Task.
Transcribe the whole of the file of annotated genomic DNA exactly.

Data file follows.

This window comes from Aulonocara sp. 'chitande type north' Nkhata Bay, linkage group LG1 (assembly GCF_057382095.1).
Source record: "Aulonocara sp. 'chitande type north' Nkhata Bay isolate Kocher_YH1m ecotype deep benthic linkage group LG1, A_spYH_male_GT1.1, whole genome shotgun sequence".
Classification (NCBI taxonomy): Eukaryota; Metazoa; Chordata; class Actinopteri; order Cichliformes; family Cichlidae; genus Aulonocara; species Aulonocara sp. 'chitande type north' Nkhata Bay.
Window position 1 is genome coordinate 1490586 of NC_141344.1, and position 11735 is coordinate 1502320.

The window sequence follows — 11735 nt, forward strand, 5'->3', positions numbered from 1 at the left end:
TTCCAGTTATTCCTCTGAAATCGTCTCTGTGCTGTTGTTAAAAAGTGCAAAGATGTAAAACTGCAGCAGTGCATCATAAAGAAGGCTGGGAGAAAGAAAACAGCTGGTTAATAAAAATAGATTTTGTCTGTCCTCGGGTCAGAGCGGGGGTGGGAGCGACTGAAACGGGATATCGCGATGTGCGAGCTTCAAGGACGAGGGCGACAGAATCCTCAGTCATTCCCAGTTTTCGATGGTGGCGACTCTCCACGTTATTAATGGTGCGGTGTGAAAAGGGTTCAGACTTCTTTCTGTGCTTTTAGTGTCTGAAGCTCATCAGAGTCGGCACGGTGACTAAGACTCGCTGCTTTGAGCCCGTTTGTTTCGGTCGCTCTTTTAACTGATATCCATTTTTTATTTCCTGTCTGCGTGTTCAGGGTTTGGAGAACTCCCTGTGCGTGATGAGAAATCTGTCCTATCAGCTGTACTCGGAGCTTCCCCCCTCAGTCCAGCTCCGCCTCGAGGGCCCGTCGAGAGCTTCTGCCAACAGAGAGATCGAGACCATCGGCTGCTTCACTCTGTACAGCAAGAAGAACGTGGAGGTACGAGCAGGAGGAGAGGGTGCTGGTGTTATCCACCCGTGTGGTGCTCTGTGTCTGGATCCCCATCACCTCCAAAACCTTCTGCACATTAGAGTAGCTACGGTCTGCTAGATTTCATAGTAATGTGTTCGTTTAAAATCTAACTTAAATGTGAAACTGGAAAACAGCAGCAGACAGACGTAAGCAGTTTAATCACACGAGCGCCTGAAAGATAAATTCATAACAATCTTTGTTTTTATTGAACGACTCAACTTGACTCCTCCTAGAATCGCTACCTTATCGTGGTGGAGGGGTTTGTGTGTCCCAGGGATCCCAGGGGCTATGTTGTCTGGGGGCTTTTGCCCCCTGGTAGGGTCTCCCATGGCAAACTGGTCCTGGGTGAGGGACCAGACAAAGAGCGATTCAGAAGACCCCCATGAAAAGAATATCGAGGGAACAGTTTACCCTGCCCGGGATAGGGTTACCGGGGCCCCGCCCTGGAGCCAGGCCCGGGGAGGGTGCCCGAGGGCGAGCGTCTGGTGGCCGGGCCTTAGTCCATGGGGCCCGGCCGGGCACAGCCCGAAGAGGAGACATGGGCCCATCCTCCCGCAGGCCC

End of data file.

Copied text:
This window comes from Aulonocara sp. 'chitande type north' Nkhata Bay, linkage group LG1 (assembly GCF_057382095.1).
Source record: "Aulonocara sp. 'chitande type north' Nkhata Bay isolate Kocher_YH1m ecotype deep benthic linkage group LG1, A_spYH_male_GT1.1, whole genome shotgun sequence".
Classification (NCBI taxonomy): Eukaryota; Metazoa; Chordata; class Actinopteri; order Cichliformes; family Cichlidae; genus Aulonocara; species Aulonocara sp. 'chitande type north' Nkhata Bay.
Window position 1 is genome coordinate 1490586 of NC_141344.1, and position 11735 is coordinate 1502320.

The window sequence follows — 11735 nt, forward strand, 5'->3', positions numbered from 1 at the left end:
TTCCAGTTATTCCTCTGAAATCGTCTCTGTGCTGTTGTTAAAAAGTGCAAAGATGTAAAACTGCAGCAGTGCATCATAAAGAAGGCTGGGAGAAAGAAAACAGCTGGTTAATAAAAATAGATTTTGTCTGTCCTCGGGTCAGAGCGGGGGTGGGAGCGACTGAAACGGGATATCGCGATGTGCGAGCTTCAAGGACGAGGGCGACAGAATCCTCAGTCATTCCCAGTTTTCGATGGTGGCGACTCTCCACGTTATTAATGGTGCGGTGTGAAAAGGGTTCAGACTTCTTTCTGTGCTTTTAGTGTCTGAAGCTCATCAGAGTCGGCACGGTGACTAAGACTCGCTGCTTTGAGCCCGTTTGTTTCGGTCGCTCTTTTAACTGATATCCATTTTTTATTTCCTGTCTGCGTGTTCAGGGTTTGGAGAACTCCCTGTGCGTGATGAGAAATCTGTCCTATCAGCTGTACTCGGAGCTTCCCCCCTCAGTCCAGCTCCGCCTCGAGGGCCCGTCGAGAGCTTCTGCCAACAGAGAGATCGAGACCATCGGCTGCTTCACTCTGTACAGCAAGAAGAACGTGGAGGTACGAGCAGGAGGAGAGGGTGCTGGTGTTATCCACCCGTGTGGTGCTCTGTGTCTGGATCCCCATCACCTCCAAAACCTTCTGCACATTAGAGTAGCTACGGTCTGCTAGATTTCATAGTAATGTGTTCGTTTAAAATCTAACTTAAATGTGAAACTGGAAAACAGCAGCAGACAGACGTAAGCAGTTTAATCACACGAGCGCCTGAAAGATAAATTCATAACAATCTTTGTTTTTATTGAACGACTCAACTTGACTCCTCCTAGAATCGCTACCTTATCGTGGTGGAGGGGTTTGTGTGTCCCAGGGATCCCAGGGGCTATGTTGTCTGGGGGCTTTTGCCCCCTGGTAGGGTCTCCCATGGCAAACTGGTCCTGGGTGAGGGACCAGACAAAGAGCGATTCAGAAGACCCCCATGAAAAGAATATCGAGGGAACAGTTTACCCTGCCCGGGATAGGGTTACCGGGGCCCCGCCCTGGAGCCAGGCCCGGGGAGGGTGCCCGAGGGCGAGCGTCTGGTGGCCGGGCCTTAGTCCATGGGGCCCGGCCGGGCACAGCCCGAAGAGGAGACATGGGCCCATCCTCCCGCAGGCCC